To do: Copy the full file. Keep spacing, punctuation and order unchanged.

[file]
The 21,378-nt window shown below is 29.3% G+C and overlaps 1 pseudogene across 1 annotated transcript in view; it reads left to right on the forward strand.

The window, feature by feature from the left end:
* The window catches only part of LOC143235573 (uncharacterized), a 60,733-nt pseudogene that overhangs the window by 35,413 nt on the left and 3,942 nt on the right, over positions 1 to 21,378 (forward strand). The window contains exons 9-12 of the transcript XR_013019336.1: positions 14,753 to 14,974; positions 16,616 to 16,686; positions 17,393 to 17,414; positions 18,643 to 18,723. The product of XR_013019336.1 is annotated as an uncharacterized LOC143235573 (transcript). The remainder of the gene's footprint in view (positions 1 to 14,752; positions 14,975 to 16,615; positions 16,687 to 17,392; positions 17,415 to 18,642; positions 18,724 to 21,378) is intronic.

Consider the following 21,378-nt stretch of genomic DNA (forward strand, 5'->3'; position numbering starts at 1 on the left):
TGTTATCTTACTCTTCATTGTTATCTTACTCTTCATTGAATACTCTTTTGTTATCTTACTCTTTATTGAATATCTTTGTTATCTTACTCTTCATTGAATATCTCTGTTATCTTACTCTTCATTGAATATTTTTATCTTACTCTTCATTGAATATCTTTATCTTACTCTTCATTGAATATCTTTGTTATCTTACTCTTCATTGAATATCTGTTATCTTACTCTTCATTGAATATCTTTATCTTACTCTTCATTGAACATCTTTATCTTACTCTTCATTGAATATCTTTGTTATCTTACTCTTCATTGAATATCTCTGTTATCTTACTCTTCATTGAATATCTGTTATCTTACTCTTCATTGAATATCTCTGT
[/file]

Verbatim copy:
The 21,378-nt window shown below is 29.3% G+C and overlaps 1 pseudogene across 1 annotated transcript in view; it reads left to right on the forward strand.

The window, feature by feature from the left end:
* The window catches only part of LOC143235573 (uncharacterized), a 60,733-nt pseudogene that overhangs the window by 35,413 nt on the left and 3,942 nt on the right, over positions 1 to 21,378 (forward strand). The window contains exons 9-12 of the transcript XR_013019336.1: positions 14,753 to 14,974; positions 16,616 to 16,686; positions 17,393 to 17,414; positions 18,643 to 18,723. The product of XR_013019336.1 is annotated as an uncharacterized LOC143235573 (transcript). The remainder of the gene's footprint in view (positions 1 to 14,752; positions 14,975 to 16,615; positions 16,687 to 17,392; positions 17,415 to 18,642; positions 18,724 to 21,378) is intronic.

Consider the following 21,378-nt stretch of genomic DNA (forward strand, 5'->3'; position numbering starts at 1 on the left):
TGTTATCTTACTCTTCATTGTTATCTTACTCTTCATTGAATACTCTTTTGTTATCTTACTCTTTATTGAATATCTTTGTTATCTTACTCTTCATTGAATATCTCTGTTATCTTACTCTTCATTGAATATTTTTATCTTACTCTTCATTGAATATCTTTATCTTACTCTTCATTGAATATCTTTGTTATCTTACTCTTCATTGAATATCTGTTATCTTACTCTTCATTGAATATCTTTATCTTACTCTTCATTGAACATCTTTATCTTACTCTTCATTGAATATCTTTGTTATCTTACTCTTCATTGAATATCTCTGTTATCTTACTCTTCATTGAATATCTGTTATCTTACTCTTCATTGAATATCTCTGT